Sunday, May 17, 2015


Yesterday I attended the spring meeting of the Northland Historical Consortium. The Consortium is a loose affiliation of local museums and historical societies located across the western and central Upper Peninsula and northeast Wisconsin. There's a fair amount of variety in the membership. Some groups are focused on preserving a specific town or area's history; some are tightly focused on just one structure, e.g., a one-room school or a historic house. I did notice one thing, though.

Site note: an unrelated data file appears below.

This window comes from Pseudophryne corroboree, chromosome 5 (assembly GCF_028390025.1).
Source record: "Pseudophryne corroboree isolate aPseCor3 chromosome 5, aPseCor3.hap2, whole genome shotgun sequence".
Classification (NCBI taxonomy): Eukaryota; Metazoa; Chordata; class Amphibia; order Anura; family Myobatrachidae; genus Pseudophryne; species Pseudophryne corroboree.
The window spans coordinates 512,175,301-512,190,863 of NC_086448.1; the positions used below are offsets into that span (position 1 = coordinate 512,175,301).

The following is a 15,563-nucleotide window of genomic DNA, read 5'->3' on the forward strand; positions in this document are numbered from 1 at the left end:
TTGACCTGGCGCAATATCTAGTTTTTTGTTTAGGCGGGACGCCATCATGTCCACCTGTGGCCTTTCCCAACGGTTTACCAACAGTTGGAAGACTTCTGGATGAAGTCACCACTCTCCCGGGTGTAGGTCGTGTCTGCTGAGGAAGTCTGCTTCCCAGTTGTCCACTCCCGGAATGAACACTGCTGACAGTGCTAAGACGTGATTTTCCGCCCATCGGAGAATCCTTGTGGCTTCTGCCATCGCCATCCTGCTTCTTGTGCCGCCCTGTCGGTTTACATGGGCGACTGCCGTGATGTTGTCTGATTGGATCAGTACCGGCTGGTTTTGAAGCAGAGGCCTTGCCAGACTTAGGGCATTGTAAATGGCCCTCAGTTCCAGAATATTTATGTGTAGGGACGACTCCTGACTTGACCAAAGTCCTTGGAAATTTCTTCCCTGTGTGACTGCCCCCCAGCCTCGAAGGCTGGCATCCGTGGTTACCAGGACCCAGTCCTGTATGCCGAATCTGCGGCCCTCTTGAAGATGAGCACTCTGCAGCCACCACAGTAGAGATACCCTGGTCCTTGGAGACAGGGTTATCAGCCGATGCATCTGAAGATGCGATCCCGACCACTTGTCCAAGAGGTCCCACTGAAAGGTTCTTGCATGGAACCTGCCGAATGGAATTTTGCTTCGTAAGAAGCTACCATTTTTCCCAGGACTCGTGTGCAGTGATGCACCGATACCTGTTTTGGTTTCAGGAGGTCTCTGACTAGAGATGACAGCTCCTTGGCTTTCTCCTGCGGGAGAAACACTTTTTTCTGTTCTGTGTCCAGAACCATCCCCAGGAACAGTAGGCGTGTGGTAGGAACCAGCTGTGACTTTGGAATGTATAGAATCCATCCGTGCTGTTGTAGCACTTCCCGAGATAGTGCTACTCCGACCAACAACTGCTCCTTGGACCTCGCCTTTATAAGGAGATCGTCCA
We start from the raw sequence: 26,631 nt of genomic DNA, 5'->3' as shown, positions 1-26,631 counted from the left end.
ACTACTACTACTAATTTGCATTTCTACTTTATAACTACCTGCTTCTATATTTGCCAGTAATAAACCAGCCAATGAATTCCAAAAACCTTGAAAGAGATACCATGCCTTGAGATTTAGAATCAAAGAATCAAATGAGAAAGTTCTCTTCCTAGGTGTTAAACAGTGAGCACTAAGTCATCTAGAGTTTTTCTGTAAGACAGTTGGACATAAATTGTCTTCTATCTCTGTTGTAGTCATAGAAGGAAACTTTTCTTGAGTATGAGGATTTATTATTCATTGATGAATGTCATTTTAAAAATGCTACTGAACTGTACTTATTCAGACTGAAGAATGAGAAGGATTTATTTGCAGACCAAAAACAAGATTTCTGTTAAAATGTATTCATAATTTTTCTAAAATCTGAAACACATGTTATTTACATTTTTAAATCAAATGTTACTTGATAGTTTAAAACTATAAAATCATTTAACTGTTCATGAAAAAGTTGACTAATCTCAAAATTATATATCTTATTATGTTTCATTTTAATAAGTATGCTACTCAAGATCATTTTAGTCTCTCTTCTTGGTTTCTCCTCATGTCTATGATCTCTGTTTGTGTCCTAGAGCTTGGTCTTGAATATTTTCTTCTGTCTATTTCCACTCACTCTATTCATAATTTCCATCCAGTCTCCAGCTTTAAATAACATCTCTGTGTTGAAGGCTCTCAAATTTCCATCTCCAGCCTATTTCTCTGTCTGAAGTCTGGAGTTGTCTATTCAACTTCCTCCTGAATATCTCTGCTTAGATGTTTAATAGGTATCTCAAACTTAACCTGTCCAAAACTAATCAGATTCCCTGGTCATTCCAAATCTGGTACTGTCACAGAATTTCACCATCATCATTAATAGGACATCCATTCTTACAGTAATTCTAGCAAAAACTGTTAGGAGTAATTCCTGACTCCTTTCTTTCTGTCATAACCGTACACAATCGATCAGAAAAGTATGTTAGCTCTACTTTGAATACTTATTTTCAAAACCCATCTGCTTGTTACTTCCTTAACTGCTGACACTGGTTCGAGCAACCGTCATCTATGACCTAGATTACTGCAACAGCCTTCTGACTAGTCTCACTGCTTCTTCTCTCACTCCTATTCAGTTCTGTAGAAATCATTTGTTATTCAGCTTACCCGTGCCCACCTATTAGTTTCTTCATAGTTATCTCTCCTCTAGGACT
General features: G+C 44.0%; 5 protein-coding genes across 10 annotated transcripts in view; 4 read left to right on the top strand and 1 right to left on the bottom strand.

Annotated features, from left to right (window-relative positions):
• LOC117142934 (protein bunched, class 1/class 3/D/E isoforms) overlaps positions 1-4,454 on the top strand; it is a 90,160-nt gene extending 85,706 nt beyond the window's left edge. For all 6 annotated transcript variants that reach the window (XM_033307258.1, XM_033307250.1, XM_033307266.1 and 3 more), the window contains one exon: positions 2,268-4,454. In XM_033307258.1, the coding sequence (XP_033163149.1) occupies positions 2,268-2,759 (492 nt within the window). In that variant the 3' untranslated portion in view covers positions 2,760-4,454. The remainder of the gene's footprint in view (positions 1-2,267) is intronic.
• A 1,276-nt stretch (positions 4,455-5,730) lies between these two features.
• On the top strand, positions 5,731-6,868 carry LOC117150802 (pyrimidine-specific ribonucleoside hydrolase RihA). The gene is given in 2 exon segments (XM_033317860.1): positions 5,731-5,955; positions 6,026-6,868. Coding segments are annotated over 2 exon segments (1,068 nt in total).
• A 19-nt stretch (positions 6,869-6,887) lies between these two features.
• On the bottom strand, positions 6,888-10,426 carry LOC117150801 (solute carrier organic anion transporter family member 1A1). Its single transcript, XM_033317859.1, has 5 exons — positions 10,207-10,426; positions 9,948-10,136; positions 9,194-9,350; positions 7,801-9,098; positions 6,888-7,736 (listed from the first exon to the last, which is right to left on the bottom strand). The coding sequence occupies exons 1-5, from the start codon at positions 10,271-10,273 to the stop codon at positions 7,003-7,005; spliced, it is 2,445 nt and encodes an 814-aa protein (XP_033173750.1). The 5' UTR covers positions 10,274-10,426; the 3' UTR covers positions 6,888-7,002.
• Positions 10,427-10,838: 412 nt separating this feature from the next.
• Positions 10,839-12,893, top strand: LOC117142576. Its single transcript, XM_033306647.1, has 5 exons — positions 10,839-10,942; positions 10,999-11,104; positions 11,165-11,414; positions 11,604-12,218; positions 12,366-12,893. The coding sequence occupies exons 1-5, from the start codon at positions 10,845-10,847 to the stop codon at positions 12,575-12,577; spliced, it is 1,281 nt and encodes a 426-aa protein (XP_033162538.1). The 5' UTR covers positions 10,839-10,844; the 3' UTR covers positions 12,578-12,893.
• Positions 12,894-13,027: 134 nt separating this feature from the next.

The group that is doing the best in terms of having the largest overall membership and strongest financial base is the Keweenaw County Historical Society. In terms of dues-paying members, they're huge. Really huge. They're also big in terms of sites they preserve and manage: they have eleven separate museums/historic buildings throughout the county: a lighthouse, a church or two, a schoolhouse, and other sites. And they represent the entire county. There are no little groups where it's a handful of elderly people trying to preserve just one farmstead or old schoolhouse.